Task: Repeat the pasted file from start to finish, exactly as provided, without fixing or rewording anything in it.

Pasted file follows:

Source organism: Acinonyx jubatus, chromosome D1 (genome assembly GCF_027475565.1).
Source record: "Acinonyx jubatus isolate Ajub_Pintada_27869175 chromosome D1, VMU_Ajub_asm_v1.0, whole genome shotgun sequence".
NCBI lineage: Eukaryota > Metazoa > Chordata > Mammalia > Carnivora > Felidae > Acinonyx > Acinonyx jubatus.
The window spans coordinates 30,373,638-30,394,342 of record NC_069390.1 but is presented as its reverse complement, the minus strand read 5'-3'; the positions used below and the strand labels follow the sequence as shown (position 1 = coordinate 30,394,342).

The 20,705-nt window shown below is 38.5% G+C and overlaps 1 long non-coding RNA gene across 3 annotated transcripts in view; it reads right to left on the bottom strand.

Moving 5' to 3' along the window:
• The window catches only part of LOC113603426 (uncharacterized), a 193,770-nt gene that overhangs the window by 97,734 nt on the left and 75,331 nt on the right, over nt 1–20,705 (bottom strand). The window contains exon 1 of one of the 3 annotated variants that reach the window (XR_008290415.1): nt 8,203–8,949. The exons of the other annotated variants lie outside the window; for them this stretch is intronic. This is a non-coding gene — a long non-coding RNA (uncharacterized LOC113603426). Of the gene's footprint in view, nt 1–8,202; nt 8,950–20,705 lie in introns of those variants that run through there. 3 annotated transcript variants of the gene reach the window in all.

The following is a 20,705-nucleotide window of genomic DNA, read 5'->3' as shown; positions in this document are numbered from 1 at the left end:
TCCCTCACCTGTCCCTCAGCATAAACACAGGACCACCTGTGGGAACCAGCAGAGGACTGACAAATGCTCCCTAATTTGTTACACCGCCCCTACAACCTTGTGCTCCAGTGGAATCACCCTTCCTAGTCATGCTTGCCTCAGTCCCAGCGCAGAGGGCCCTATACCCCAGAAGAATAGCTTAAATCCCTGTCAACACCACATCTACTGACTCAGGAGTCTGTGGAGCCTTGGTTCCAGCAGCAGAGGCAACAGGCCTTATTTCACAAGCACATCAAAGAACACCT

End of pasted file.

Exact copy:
Source organism: Acinonyx jubatus, chromosome D1 (genome assembly GCF_027475565.1).
Source record: "Acinonyx jubatus isolate Ajub_Pintada_27869175 chromosome D1, VMU_Ajub_asm_v1.0, whole genome shotgun sequence".
NCBI lineage: Eukaryota > Metazoa > Chordata > Mammalia > Carnivora > Felidae > Acinonyx > Acinonyx jubatus.
The window spans coordinates 30,373,638-30,394,342 of record NC_069390.1 but is presented as its reverse complement, the minus strand read 5'-3'; the positions used below and the strand labels follow the sequence as shown (position 1 = coordinate 30,394,342).

The 20,705-nt window shown below is 38.5% G+C and overlaps 1 long non-coding RNA gene across 3 annotated transcripts in view; it reads right to left on the bottom strand.

Moving 5' to 3' along the window:
• The window catches only part of LOC113603426 (uncharacterized), a 193,770-nt gene that overhangs the window by 97,734 nt on the left and 75,331 nt on the right, over nt 1–20,705 (bottom strand). The window contains exon 1 of one of the 3 annotated variants that reach the window (XR_008290415.1): nt 8,203–8,949. The exons of the other annotated variants lie outside the window; for them this stretch is intronic. This is a non-coding gene — a long non-coding RNA (uncharacterized LOC113603426). Of the gene's footprint in view, nt 1–8,202; nt 8,950–20,705 lie in introns of those variants that run through there. 3 annotated transcript variants of the gene reach the window in all.

The following is a 20,705-nucleotide window of genomic DNA, read 5'->3' as shown; positions in this document are numbered from 1 at the left end:
TCCCTCACCTGTCCCTCAGCATAAACACAGGACCACCTGTGGGAACCAGCAGAGGACTGACAAATGCTCCCTAATTTGTTACACCGCCCCTACAACCTTGTGCTCCAGTGGAATCACCCTTCCTAGTCATGCTTGCCTCAGTCCCAGCGCAGAGGGCCCTATACCCCAGAAGAATAGCTTAAATCCCTGTCAACACCACATCTACTGACTCAGGAGTCTGTGGAGCCTTGGTTCCAGCAGCAGAGGCAACAGGCCTTATTTCACAAGCACATCAAAGAACACCT